Looking at the connectivity options we see that its a dual slot card with two DVI ports, one HDMI port, and one DisplayPort. The HDMI port is 2.0b and the Display Ports are 1.3 HBR3/1.4 HDR ready.

A carry forward feature over here is the inclusion of a four pin PWM fan connector which enables you to connect a case fan to the card. This in turn synchronizes the fan spin with that of the card's delivering not only quieter but also more efficient cooling experience as a whole. This feature is helpful if you connect the bottom mounted case fan since it will start spinning whenever required by the card aiding its cooling with cool air from outside.

As the card lacks a backplate so Asus has put in a thin support strip that connects directly to the I/O panel and runs through the entire length of the card on the upper corner! This provides a similar support as a backplate, to the card and prevents it from wrapping under its own weight.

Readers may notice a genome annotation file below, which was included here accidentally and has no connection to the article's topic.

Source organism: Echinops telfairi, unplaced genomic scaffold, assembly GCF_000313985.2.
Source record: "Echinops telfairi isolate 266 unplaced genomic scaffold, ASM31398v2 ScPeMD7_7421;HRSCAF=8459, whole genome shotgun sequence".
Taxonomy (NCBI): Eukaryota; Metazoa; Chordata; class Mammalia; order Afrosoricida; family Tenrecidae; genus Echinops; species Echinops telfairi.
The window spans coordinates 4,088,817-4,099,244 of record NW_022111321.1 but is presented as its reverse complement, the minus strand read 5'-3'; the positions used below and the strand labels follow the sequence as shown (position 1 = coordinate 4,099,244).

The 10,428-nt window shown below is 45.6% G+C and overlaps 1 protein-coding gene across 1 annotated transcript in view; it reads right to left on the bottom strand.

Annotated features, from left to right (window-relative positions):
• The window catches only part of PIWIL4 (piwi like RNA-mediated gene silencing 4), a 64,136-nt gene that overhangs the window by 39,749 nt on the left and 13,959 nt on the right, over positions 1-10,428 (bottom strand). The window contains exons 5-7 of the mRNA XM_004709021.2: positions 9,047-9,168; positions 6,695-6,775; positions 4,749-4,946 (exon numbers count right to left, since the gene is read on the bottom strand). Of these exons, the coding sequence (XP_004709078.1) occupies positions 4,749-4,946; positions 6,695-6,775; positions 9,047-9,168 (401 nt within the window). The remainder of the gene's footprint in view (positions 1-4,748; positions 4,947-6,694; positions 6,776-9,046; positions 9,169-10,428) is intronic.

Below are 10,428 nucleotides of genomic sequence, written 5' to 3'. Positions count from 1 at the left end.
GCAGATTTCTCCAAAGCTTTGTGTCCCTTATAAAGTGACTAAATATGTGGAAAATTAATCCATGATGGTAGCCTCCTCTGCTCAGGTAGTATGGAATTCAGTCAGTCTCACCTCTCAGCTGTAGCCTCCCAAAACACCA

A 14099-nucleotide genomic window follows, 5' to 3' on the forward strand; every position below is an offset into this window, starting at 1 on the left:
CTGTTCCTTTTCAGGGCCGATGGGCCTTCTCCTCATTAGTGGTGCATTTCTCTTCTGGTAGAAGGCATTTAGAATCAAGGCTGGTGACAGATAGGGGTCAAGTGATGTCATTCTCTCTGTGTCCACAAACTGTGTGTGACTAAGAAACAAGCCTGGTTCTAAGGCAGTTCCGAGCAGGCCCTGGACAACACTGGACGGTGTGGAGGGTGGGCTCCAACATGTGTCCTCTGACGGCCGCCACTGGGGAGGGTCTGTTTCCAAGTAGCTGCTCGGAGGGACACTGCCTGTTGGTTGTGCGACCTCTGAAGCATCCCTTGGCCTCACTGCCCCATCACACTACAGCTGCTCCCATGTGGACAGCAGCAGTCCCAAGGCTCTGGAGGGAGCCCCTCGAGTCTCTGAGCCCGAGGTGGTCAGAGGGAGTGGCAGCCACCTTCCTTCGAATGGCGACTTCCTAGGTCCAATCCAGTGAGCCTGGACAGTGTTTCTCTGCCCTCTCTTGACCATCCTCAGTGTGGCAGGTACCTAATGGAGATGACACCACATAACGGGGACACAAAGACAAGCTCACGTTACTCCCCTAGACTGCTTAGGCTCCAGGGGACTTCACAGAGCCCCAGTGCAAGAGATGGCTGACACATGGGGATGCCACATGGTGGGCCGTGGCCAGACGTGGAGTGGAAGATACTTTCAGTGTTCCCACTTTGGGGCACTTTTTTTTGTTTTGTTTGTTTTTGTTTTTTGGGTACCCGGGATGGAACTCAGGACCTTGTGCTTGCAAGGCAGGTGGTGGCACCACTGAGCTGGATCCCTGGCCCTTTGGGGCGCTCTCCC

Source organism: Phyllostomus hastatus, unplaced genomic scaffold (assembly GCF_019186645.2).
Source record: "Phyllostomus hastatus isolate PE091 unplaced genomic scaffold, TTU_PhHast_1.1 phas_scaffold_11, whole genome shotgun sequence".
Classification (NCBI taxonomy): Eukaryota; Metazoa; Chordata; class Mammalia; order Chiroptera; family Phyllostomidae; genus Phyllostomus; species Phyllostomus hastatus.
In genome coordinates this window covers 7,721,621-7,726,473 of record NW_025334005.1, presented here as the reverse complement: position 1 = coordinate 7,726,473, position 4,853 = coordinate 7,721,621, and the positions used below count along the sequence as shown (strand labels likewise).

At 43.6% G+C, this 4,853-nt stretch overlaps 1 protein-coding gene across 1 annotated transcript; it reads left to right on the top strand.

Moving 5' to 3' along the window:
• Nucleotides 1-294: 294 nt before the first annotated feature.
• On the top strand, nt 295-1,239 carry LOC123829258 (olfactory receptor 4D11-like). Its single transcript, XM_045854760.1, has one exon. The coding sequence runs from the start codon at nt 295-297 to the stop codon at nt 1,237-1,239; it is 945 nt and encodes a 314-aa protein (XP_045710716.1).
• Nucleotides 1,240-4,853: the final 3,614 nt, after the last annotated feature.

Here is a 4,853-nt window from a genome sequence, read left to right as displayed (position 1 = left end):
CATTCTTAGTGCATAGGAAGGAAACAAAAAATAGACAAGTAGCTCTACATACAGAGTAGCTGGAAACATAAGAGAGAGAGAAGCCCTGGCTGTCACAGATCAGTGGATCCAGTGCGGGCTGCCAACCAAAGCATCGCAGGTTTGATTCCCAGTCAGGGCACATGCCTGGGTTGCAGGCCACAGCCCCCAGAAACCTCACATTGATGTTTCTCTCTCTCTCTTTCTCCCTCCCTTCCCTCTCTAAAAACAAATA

This is a cost effective solution and helps to bring down the overall price.

As much as I would love to discuss the insides of this card, its practically the same as that of the Asus ROG STRIX RX 470 OC so you can read the full review here if you like.

Time for some Benchmarks and Overclocking

Installing the Asus STRIX RX 570 OC was easy and it powered up like a breeze once we booted up the system.
GPUZ reported the correct frequencies with 1300Mhz on the clock and 1750Mhz on the memory.
For benchmarking the graphics card out test bench was as follows -

CPU: Intel Core i7 7700K @4.8Ghz
Motherboard: Gigabyte Z270X Designare
RAM: Kingston HyperX Predator 8GB DDR4 3000Mhz
Cooler: Cooler Master MasterLiquid Pro 280